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Empresses of Light: Polish Women Behind the Camera

Bartosz Staszczyszyn
Kadr z filmu "Obce niebo" w reżyserii Dariusza Gajewskiego. Na zdjęciu: Agnieszka Grochowska, Bartłomiej Topa, Barbara Kubiak, fot. Next Film
Agnieszka Grochowska, Bartłomiej Topa and Barbara Kubiak, still from Strange Heaven by Dariusz Gajewski, photo: Next Film

They make movies in Hollywood, Europe, Africa and Asia, produce box-office hits, win the most prestigious film awards. They are smashing the glass ceiling and proving that women’s voices have an important place in the film industry.

Just a few decades ago, a woman cinematographer was a rare species indeed. This was primarily because it took a ‘strong’, ‘manly’ man to deal with the old and heavy machinery. But also because for the longest time, the cinema was a playing field solely for male competitors.

Luckily, much has changed in the past twenty years. Not only is a woman behind the camera no longer a cause for surprise, it's looking more and more like women are the future of cinematography. Here are the Polish women cinematographers who are currently revolutionising Polish and foreign cinema.

Magdalena Górka Bonacorso

Magdalena Górka Bonacorso, photo: courtesy of the camerawoman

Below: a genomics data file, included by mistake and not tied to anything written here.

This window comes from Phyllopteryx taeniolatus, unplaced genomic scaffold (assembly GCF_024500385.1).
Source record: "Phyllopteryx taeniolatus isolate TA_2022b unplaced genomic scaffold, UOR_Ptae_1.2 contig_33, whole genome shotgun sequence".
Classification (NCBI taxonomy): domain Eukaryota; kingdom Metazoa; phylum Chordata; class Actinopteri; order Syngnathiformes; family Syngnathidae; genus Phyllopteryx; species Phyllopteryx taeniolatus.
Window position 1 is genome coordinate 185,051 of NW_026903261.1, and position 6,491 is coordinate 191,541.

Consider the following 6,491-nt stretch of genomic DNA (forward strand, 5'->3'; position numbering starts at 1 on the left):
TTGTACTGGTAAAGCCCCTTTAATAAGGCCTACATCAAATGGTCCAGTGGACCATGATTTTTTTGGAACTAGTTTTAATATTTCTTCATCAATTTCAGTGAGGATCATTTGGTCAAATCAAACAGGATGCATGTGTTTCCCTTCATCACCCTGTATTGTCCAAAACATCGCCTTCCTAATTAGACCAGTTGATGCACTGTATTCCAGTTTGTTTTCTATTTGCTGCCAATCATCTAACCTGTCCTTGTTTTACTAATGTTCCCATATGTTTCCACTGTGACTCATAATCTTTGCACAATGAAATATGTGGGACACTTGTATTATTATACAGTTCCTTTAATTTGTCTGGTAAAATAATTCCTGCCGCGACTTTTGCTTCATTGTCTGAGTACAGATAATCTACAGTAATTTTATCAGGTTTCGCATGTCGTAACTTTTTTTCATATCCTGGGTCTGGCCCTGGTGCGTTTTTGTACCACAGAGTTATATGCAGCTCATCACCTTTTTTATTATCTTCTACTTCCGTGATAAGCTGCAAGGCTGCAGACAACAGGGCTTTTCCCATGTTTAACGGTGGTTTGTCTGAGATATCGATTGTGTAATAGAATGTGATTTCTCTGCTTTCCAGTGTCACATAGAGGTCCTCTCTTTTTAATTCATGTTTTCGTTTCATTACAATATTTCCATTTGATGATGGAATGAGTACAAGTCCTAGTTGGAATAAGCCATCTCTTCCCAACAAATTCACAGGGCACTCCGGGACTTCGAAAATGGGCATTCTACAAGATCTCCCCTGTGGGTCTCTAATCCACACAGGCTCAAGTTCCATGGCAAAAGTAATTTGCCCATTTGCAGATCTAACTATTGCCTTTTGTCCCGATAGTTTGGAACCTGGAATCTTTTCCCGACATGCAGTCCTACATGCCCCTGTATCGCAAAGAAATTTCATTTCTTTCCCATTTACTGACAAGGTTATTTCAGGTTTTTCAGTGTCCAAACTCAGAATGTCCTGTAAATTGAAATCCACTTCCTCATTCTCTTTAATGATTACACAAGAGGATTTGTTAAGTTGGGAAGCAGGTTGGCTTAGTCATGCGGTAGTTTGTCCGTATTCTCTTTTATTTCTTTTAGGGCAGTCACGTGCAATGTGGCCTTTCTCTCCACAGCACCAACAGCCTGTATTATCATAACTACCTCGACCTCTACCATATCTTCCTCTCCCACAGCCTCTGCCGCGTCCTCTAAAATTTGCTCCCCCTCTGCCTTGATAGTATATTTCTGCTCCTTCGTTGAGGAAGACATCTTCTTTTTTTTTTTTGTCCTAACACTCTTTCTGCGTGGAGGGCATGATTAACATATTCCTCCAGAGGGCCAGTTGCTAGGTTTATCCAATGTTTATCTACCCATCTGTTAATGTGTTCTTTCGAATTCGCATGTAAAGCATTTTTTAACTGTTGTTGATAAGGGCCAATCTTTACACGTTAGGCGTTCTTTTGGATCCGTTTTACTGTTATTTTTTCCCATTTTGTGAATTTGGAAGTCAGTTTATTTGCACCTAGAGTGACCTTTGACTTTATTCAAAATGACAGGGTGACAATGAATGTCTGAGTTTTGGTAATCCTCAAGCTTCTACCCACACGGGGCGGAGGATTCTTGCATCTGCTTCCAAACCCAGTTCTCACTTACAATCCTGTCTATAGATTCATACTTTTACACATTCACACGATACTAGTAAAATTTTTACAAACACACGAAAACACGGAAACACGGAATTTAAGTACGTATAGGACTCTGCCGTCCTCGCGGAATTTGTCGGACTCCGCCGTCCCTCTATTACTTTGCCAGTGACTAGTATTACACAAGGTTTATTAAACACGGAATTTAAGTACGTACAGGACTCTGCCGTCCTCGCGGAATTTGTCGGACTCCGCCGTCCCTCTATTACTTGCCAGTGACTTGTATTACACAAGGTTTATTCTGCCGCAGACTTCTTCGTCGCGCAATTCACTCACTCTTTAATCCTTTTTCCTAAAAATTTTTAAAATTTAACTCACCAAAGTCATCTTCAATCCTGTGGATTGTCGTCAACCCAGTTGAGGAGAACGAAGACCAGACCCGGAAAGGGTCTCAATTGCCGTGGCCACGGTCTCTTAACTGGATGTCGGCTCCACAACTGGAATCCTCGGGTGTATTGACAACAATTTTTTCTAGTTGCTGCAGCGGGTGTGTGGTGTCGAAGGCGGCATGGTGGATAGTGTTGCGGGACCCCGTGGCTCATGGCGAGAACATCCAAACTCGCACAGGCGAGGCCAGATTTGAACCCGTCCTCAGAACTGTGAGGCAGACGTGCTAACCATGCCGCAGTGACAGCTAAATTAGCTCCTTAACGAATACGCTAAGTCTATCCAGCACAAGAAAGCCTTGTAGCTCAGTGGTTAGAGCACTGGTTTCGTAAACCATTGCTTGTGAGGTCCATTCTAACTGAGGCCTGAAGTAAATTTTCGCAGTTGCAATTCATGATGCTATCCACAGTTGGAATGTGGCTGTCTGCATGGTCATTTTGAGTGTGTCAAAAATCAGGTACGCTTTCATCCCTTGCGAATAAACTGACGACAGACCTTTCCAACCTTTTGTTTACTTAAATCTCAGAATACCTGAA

Magdalena Górka Bonacorso, photo: courtesy of the camerawoman

In an interview for Polityka magazine, she said:

I wanted to be a cinematographer because I like to be in the shadows, rather than the centre of attention. Directing involves constantly talking to people. You have to be a rock band frontman and I’m the bass player.

She graduated from the National Film School in Łódź and began her career thanks to Paweł Edelman and Władysław Pasikowski. Shortly after graduating, she became the second camerawoman in Paweł Edelman’s crew. She was the cinematographer for Władysław Pasikowski’s movie Reich and television show Glina. Many years later they joined forces for the movie Jack Strong, where she was the first camerawoman.

Earlier, Górka left Poland for the United States, where she started her career in Hollywood – she made commercials for Mercedes Benz, Amazon, Audi and Ford, as well as the music videos for Elton John’s Home Again and Katy Perry’s Unconditionally.

Górka also made her most well-known films in the USA: I’m Still Here, a mockumentary about the alleged nervous breakdown of Joaquin Phoenix, and later, thanks to its success, she was hired to work on Paranormal Activity 3, one of the biggest thriller blockbusters of the past few years.

The year 2016 marked the premiere of her next horror movie Viral. Currently, several others are in the works – An Ordinary Man by Brad Silberling starring Ben Kingsley, among others.

Weronika Bilska

Weronika Bilska on the set of Waves by Grzegorz Zariczny, 2014, photo: Jacek Bednarczyk/PAP
Weronika Bilska on the set of Waves by Grzegorz Zariczny, 2014, photo: Jacek Bednarczyk/PAP

Grzegorz Zariczny, who worked with Weronika Bilska on The Whistle and Waves, talked about her in PolishDocs:

With her, all my fear of myself evaporates. I know that if I do something wrong, she won’t hesitate to tell me. Weronika doesn’t allow me to work below my potential. She won’t turn the camera on if she doesn’t feel I’m giving the film my full attention.